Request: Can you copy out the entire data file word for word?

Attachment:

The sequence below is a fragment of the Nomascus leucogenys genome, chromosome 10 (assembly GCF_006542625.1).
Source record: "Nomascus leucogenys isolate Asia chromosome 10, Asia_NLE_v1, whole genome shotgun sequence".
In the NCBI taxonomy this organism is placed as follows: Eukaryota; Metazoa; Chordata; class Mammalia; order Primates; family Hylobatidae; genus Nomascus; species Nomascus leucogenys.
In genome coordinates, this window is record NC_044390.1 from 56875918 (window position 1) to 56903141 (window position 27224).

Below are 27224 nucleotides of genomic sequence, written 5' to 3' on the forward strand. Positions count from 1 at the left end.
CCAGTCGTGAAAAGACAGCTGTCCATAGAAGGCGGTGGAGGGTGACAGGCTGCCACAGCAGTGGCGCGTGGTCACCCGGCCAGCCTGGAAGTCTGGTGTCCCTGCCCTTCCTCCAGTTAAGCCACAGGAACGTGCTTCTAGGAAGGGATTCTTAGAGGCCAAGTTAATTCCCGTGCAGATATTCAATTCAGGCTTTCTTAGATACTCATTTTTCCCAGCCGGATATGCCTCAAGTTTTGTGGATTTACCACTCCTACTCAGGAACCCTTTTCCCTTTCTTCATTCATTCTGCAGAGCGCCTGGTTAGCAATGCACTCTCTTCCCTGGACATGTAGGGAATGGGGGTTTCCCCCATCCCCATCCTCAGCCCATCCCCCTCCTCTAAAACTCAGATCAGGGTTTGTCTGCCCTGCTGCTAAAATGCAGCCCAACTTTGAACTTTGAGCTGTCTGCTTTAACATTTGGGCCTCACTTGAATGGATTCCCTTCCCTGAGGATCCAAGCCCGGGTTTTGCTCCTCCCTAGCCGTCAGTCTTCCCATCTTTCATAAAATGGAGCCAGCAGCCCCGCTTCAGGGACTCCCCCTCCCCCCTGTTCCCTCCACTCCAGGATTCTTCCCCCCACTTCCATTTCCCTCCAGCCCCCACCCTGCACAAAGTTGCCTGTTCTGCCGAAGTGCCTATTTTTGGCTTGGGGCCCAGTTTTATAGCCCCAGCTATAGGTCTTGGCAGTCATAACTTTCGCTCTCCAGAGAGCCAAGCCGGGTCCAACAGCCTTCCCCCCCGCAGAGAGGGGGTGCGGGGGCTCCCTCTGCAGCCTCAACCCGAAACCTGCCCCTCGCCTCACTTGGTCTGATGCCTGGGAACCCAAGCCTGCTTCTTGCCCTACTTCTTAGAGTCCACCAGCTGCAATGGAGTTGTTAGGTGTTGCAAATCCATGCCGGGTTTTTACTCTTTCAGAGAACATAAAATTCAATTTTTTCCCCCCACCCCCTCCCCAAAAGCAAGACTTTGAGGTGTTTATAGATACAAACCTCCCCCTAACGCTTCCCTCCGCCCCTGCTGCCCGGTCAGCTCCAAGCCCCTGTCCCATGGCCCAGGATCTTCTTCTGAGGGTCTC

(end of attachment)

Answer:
The sequence below is a fragment of the Nomascus leucogenys genome, chromosome 10 (assembly GCF_006542625.1).
Source record: "Nomascus leucogenys isolate Asia chromosome 10, Asia_NLE_v1, whole genome shotgun sequence".
In the NCBI taxonomy this organism is placed as follows: Eukaryota; Metazoa; Chordata; class Mammalia; order Primates; family Hylobatidae; genus Nomascus; species Nomascus leucogenys.
In genome coordinates, this window is record NC_044390.1 from 56875918 (window position 1) to 56903141 (window position 27224).

Below are 27224 nucleotides of genomic sequence, written 5' to 3' on the forward strand. Positions count from 1 at the left end.
CCAGTCGTGAAAAGACAGCTGTCCATAGAAGGCGGTGGAGGGTGACAGGCTGCCACAGCAGTGGCGCGTGGTCACCCGGCCAGCCTGGAAGTCTGGTGTCCCTGCCCTTCCTCCAGTTAAGCCACAGGAACGTGCTTCTAGGAAGGGATTCTTAGAGGCCAAGTTAATTCCCGTGCAGATATTCAATTCAGGCTTTCTTAGATACTCATTTTTCCCAGCCGGATATGCCTCAAGTTTTGTGGATTTACCACTCCTACTCAGGAACCCTTTTCCCTTTCTTCATTCATTCTGCAGAGCGCCTGGTTAGCAATGCACTCTCTTCCCTGGACATGTAGGGAATGGGGGTTTCCCCCATCCCCATCCTCAGCCCATCCCCCTCCTCTAAAACTCAGATCAGGGTTTGTCTGCCCTGCTGCTAAAATGCAGCCCAACTTTGAACTTTGAGCTGTCTGCTTTAACATTTGGGCCTCACTTGAATGGATTCCCTTCCCTGAGGATCCAAGCCCGGGTTTTGCTCCTCCCTAGCCGTCAGTCTTCCCATCTTTCATAAAATGGAGCCAGCAGCCCCGCTTCAGGGACTCCCCCTCCCCCCTGTTCCCTCCACTCCAGGATTCTTCCCCCCACTTCCATTTCCCTCCAGCCCCCACCCTGCACAAAGTTGCCTGTTCTGCCGAAGTGCCTATTTTTGGCTTGGGGCCCAGTTTTATAGCCCCAGCTATAGGTCTTGGCAGTCATAACTTTCGCTCTCCAGAGAGCCAAGCCGGGTCCAACAGCCTTCCCCCCCGCAGAGAGGGGGTGCGGGGGCTCCCTCTGCAGCCTCAACCCGAAACCTGCCCCTCGCCTCACTTGGTCTGATGCCTGGGAACCCAAGCCTGCTTCTTGCCCTACTTCTTAGAGTCCACCAGCTGCAATGGAGTTGTTAGGTGTTGCAAATCCATGCCGGGTTTTTACTCTTTCAGAGAACATAAAATTCAATTTTTTCCCCCCACCCCCTCCCCAAAAGCAAGACTTTGAGGTGTTTATAGATACAAACCTCCCCCTAACGCTTCCCTCCGCCCCTGCTGCCCGGTCAGCTCCAAGCCCCTGTCCCATGGCCCAGGATCTTCTTCTGAGGGTCTC